The massacre in Waco, which was triggered by feuding biker gangs, left the community stunned.
Law enforcement authorities are on alert following what they say are threats against officers from biker groups in the wake of the attacks.
And as motorcycle enthusiasts plan to gather around the nation to mark Memorial Day, authorities are keeping a wary eye on the events.
In New Mexico, tens of thousands of bikers
will gather in Red River. Previous rallies have included the Bandidos, whose members were involved in the Waco shootout.
"Live music can be found all over town, along with vendors carrying everything from leather and lace, to food and fun," organizers said on the event website.
Activities will run through Monday, and will include a blood drive and a military history display.
In the nation's capital, bikers will attend the Rolling Thunder run,
which will feature activities such as a First Amendment demonstration, a concert and laying of flowers at the Arlington National Cemetery.
Other states such as Mississippi,
Missouri and South Carolina will have similar bike shows.
In the South Carolina seaside town of Atlantic Beach, authorities told CNN affiliate WBTW that security is heightened
. They declined to provide an overall number of officers expected to be there.
A tense week
The events come amid a tense week following Sunday's shootout that left nine bikers dead at a Twin Peaks restaurant in Waco.
Three or four Waco officers may have opened fire, but it's unclear whether the bikers were killed by police bullets, Police Sgt. W. Patrick Swanton said.
Members of the Bandidos who are in the military "are supplying the gang with grenades and C4 explosives" to target law enforcement, according to a bulletin issued by the Texas Department of Public Safety.
It warns of plots targeting high-ranking law enforcement officials and their families with car bombs. Bandidos want to retaliate against police for shooting "their brothers" as they came out of the Twin Peaks restaurant, the bulletin says.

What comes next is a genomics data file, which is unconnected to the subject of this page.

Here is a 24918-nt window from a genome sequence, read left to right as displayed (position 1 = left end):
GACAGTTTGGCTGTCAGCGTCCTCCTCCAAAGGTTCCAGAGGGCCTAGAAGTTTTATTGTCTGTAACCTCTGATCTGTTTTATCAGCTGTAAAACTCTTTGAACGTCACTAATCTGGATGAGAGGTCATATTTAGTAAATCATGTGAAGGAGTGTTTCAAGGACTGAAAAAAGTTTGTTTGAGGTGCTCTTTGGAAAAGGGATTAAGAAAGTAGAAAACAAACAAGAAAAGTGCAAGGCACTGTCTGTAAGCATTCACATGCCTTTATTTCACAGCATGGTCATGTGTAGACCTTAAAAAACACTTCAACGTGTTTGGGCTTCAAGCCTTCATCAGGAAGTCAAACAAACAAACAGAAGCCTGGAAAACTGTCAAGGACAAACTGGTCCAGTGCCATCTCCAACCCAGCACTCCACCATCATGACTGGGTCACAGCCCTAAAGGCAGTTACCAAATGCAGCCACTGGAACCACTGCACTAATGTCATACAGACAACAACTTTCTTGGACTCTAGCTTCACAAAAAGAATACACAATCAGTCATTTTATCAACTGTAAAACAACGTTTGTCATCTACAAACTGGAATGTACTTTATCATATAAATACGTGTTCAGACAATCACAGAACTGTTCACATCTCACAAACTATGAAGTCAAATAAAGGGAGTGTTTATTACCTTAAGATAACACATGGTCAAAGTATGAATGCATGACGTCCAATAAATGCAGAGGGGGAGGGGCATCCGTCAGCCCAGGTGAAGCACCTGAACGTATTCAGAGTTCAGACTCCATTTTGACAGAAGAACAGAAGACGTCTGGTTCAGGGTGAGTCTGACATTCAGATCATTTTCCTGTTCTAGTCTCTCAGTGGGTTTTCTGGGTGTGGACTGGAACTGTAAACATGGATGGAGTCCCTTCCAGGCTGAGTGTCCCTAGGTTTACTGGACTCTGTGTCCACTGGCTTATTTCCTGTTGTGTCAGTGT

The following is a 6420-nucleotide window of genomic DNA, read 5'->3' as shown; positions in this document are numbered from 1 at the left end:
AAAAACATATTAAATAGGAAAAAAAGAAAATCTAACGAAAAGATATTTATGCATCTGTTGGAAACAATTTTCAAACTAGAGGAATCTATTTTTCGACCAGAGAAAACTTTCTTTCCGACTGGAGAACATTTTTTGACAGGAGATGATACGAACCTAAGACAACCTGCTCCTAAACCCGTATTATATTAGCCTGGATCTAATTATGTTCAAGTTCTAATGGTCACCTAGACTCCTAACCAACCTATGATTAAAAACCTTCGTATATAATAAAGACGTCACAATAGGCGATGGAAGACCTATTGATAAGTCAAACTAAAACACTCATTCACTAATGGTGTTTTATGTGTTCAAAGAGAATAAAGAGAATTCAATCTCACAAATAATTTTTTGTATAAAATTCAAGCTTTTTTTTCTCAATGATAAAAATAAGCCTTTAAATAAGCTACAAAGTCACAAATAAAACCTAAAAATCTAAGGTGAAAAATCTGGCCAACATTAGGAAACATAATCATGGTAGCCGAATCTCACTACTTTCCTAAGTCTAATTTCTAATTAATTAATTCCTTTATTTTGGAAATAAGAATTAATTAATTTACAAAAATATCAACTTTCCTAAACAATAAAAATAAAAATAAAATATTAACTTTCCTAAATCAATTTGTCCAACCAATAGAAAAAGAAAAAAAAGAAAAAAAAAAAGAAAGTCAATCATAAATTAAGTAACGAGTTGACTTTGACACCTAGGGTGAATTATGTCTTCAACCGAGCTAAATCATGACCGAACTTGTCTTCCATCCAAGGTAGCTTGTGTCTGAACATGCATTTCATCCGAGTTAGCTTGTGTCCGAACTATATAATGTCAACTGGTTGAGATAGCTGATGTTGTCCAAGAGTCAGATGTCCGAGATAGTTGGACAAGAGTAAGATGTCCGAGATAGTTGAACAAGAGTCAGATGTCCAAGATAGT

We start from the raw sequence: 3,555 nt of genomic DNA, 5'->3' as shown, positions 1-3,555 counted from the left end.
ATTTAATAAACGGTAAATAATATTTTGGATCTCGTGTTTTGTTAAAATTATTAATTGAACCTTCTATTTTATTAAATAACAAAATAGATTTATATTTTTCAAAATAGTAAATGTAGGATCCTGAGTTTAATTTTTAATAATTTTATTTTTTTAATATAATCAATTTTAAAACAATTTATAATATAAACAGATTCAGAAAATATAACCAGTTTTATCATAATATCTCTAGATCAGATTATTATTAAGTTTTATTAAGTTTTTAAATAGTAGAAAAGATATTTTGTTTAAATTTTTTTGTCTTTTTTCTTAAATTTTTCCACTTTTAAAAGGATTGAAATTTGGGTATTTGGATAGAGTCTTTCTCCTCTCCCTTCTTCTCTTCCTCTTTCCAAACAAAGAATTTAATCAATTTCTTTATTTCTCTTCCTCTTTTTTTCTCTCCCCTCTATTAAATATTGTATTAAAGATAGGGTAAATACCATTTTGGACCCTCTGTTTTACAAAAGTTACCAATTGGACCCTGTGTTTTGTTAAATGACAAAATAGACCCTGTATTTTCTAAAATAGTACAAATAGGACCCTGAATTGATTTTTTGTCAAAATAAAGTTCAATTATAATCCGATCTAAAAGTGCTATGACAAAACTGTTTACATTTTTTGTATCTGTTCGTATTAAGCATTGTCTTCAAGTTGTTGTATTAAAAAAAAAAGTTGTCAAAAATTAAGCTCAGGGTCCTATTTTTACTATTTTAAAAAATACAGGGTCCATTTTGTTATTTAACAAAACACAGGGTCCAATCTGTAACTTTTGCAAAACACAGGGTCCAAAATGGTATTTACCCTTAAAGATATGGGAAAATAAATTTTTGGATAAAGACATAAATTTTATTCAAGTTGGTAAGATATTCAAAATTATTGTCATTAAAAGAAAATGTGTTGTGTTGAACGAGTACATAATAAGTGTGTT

The bulletin is based on unsubstantiated information from an informant who said he got it from Bandidos and Black Widows motorcycle gang members.
The Texas Department of Public Safety didn't immediately respond to CNN's request for comment.
How it all started
Some motorcycle groups had reserved the outdoor bar area at Twin Peaks when another biker gang showed up uninvited, Swanton said.
A quarrel in the parking lot followed, and may have involved a tiff over a parking spot or someone having his foot run over.
At first, it appeared to be a "simple fist fight," a waitress who was at the scene said.
The woman, who didn't want her name disclosed for safety reasons, said almost all the bikers were on the patio outside.
"There was a little bit of yelling," she said. "Next thing you know, you hear the first gunshot go off. ... There was a lot of screaming (inside the restaurant)."
About 170 people were arrested. Their arrest warrants state members of the Cossacks were in the Twin Peaks parking lot when the rival Bandidos arrived.
There were "crime scenes inside and outside" the restaurant, including in the bathroom, dining area and around the bar.
The assailants used all sorts of weapons -- brass knuckles, guns, knives and chains. When police responded, some bikers turned their weapons on them, Swanton said.
The nine men killed in the shootout ranged in age from 27 to 65.
All of them died of gunshot wounds.